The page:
2) Those people that think this is some big conspiracy between “big-pharm” and “the medical establishment” need to take a step back. Alternative medicine and supplements are generate hundreds of billions in revenue every year and are almost completely unregulated. If you are looking for people who are profiting off the backs of those in harms way you had better look at the harm that alternative medicine does every day by offering out a cure ( for a not so small profit ) to those most in need of conventional medicine.

    3) The hoxley method specifically has been used for over 50 years. If it did have curative properties they would be shoving it in our face rather than hiding their treatment records.

    The judge made the correct call.

  32. #32 anjou
    July 24, 2006

    If the boy wanted to commit suicide, and the parents where handing him the rope– should rights be terminated then? Obviously the case is not as black and white as that, its hoxsey 0 chance and conventional treatment significantly less than 100%. The courts do not come to these decisions easily, and the judge had to review both the medical facts of the case and prior case law in the area. He took quite a long time and thought long and hard before arriving at his decision.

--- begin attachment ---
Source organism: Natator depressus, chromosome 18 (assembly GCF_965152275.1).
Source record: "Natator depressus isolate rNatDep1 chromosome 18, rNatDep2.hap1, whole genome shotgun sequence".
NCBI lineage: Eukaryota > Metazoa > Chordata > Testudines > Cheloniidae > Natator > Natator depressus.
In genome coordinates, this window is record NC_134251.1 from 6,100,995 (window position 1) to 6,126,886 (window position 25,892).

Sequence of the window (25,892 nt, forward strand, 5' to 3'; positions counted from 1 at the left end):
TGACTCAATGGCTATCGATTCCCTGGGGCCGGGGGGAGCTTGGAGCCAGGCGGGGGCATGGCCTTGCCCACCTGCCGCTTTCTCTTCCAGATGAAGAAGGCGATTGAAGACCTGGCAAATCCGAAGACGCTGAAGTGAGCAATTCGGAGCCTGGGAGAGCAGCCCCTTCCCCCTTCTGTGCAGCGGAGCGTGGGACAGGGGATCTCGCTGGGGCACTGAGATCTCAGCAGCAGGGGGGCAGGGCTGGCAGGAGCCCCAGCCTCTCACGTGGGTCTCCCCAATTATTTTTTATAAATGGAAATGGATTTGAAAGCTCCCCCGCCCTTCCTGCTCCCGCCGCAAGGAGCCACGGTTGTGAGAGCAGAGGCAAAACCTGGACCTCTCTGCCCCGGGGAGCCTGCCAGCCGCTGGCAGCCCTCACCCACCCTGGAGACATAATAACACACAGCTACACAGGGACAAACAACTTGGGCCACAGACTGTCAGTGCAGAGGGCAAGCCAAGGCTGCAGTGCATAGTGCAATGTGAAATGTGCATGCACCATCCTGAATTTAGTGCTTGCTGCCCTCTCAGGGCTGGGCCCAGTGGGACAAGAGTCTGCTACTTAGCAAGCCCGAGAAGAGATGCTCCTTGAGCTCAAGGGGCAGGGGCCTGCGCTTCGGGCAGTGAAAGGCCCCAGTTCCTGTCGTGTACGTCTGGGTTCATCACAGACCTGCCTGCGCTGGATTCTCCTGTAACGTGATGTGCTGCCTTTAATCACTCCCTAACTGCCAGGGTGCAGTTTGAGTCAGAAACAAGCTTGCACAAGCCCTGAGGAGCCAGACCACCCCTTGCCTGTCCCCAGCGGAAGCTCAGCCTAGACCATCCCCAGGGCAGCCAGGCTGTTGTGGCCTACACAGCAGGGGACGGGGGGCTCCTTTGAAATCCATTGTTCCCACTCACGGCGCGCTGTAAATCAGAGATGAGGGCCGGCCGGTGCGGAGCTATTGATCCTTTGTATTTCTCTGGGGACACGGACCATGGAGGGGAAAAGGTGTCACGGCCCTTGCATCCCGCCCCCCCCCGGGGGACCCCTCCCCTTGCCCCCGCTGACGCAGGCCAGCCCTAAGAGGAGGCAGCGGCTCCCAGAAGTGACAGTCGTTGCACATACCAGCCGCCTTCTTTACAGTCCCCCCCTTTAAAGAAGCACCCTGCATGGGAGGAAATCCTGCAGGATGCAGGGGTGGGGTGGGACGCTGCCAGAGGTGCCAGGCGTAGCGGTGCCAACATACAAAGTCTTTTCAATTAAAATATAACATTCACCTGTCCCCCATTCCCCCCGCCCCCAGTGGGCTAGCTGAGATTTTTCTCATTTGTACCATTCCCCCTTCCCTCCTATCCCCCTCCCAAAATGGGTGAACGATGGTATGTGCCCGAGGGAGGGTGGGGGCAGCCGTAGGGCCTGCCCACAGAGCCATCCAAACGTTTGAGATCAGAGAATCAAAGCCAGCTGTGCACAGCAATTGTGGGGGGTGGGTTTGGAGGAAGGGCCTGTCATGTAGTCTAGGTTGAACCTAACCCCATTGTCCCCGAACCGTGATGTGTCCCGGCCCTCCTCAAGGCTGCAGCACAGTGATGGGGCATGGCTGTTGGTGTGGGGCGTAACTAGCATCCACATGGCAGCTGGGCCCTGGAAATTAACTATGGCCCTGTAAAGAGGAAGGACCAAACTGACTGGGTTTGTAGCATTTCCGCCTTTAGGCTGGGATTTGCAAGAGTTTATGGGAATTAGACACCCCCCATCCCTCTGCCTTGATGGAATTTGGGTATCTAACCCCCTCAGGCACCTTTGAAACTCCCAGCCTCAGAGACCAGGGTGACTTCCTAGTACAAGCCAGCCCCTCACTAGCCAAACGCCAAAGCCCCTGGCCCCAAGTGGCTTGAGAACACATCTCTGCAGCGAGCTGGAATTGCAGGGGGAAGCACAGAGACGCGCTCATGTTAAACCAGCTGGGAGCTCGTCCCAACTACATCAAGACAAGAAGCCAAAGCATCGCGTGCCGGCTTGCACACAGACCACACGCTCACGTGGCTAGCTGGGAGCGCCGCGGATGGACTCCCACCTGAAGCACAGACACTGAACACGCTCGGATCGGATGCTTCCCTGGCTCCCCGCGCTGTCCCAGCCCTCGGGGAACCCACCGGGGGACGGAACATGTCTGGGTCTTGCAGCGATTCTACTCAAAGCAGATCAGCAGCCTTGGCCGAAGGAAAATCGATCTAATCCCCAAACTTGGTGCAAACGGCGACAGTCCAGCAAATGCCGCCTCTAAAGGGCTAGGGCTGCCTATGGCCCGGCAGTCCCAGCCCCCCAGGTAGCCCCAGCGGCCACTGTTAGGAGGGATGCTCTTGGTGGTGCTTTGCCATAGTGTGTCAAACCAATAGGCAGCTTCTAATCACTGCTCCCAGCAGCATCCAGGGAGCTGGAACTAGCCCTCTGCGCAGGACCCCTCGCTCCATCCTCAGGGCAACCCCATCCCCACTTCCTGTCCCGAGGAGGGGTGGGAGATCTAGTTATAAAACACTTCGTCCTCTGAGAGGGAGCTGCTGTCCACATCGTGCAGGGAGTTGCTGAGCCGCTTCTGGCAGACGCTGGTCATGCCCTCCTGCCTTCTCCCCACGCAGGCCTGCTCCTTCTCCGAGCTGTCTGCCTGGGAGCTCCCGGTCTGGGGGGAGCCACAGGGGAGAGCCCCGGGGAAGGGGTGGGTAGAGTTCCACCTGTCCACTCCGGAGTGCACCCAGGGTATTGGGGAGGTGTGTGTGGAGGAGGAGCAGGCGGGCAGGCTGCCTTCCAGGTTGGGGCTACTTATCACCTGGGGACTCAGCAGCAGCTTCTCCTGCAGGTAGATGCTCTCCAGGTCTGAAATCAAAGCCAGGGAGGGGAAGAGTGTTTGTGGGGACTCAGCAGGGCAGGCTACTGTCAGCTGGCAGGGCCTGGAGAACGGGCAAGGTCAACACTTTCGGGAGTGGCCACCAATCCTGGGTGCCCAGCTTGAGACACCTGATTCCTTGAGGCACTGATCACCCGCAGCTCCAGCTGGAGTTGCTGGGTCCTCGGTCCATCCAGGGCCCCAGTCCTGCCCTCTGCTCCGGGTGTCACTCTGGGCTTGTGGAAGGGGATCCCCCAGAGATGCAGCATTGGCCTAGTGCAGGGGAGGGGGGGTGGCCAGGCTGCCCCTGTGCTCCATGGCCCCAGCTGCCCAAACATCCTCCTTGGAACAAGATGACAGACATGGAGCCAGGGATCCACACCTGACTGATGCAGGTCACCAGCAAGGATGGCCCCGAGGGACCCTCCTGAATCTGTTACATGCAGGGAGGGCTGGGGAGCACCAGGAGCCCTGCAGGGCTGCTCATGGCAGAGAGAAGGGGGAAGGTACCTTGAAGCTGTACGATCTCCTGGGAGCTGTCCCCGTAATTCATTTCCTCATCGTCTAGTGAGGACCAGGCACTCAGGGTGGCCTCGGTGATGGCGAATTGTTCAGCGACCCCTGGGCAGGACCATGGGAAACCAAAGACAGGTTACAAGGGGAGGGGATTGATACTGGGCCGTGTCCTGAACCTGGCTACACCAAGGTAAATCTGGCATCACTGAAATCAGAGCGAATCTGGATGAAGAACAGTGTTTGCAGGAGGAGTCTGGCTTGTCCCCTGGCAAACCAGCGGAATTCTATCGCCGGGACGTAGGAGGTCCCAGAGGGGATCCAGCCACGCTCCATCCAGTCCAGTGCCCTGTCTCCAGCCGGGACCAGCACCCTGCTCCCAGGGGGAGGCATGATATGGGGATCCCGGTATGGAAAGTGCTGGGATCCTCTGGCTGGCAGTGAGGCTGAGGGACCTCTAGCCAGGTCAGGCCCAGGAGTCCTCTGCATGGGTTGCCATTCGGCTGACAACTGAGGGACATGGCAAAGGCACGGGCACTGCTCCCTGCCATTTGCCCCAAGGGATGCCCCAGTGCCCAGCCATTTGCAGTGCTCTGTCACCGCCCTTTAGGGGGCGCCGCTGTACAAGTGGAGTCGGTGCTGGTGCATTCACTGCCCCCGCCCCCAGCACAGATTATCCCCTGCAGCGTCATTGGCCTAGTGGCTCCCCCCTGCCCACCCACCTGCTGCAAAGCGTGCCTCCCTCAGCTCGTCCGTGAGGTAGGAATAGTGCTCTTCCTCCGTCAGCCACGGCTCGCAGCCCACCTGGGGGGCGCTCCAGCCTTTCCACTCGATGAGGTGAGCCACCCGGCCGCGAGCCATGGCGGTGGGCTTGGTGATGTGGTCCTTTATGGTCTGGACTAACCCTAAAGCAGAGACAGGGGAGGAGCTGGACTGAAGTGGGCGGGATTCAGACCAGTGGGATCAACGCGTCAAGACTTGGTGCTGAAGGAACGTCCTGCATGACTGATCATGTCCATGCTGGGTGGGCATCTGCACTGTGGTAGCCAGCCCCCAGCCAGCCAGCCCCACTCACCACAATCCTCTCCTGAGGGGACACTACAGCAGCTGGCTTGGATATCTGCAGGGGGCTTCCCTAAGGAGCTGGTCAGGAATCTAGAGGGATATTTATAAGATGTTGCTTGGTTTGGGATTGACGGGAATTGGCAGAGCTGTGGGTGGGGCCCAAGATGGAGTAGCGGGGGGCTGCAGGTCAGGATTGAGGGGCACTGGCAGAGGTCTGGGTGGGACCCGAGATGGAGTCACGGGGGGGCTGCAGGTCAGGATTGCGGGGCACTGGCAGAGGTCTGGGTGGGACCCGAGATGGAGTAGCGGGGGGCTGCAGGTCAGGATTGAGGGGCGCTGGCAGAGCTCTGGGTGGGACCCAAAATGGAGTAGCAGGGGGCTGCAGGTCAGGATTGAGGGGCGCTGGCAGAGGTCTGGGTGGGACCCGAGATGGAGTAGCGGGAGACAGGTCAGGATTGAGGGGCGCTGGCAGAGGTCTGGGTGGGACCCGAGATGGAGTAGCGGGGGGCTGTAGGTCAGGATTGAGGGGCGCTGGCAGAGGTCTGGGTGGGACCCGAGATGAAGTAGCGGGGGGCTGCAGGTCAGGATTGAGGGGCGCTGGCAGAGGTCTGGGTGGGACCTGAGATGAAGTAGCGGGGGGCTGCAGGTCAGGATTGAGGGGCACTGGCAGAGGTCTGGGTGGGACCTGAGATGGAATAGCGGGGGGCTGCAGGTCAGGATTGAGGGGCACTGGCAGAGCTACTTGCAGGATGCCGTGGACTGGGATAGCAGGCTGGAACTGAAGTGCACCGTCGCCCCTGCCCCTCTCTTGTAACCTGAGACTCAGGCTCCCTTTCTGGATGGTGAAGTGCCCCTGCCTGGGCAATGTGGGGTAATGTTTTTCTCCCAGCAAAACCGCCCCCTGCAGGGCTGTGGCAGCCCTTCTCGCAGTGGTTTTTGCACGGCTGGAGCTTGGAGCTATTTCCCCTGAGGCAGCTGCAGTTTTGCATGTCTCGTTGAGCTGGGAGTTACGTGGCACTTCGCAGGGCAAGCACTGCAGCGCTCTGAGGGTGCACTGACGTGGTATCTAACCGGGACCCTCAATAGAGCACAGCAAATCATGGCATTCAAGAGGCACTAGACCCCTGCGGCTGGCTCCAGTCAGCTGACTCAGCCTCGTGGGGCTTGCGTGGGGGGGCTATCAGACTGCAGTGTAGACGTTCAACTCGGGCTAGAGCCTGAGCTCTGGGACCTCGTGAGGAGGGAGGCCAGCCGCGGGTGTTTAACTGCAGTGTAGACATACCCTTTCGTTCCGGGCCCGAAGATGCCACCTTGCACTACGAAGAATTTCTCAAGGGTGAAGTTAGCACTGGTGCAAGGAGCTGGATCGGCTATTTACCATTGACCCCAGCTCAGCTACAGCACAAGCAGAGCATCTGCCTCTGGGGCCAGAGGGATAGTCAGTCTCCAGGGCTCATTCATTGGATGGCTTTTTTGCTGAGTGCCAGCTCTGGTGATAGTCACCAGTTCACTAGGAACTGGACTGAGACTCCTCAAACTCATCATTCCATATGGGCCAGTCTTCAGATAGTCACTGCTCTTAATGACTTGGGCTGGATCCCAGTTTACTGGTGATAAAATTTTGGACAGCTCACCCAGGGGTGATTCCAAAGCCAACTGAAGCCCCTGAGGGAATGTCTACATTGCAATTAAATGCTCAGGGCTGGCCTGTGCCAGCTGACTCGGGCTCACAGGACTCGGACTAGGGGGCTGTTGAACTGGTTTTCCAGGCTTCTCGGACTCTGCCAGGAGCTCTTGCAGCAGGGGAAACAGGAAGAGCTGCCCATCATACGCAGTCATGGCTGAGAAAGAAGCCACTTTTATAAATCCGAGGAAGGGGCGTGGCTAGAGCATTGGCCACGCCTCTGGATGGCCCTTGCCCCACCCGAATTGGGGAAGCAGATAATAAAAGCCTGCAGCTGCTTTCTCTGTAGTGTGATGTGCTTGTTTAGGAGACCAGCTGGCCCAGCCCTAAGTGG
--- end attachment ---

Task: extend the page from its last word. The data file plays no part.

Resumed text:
The situation is not one where the parents are rationally refusing further conventional treatment, where there is no hope as would be the case with a metastacized solid tumor etc–the kids odds of cure are quite good with conventional treatment. Both the boy and his parents, who obviously love him, want him to live–unfortunately theyve been deluded by a sham clinic. Harry Hoxsey died of cancer– he turned to conventional treatment when his own sham cure failed him– it was too late, he died. I hope that doesnt happen to Abraham, just have seen one too many folks die from lymphoma already and hope that someone is able to break the families delusional thinking about the effectiveness of the Hoxsey Clinic. How the Hoxsey family allows his name to be associated with a treatment that didnt work for its founder is beyond me–guess they are used to the income from snake oil sales and don’t want to give it up.

  33. #33 TheProbe
    July 24, 2006

    Anjou…where did you find proof that Hoaxsey turned to conventional treatment before he died? I’ve heard this before, and can never find a reference.

  34. #34 anjou
    July 24, 2006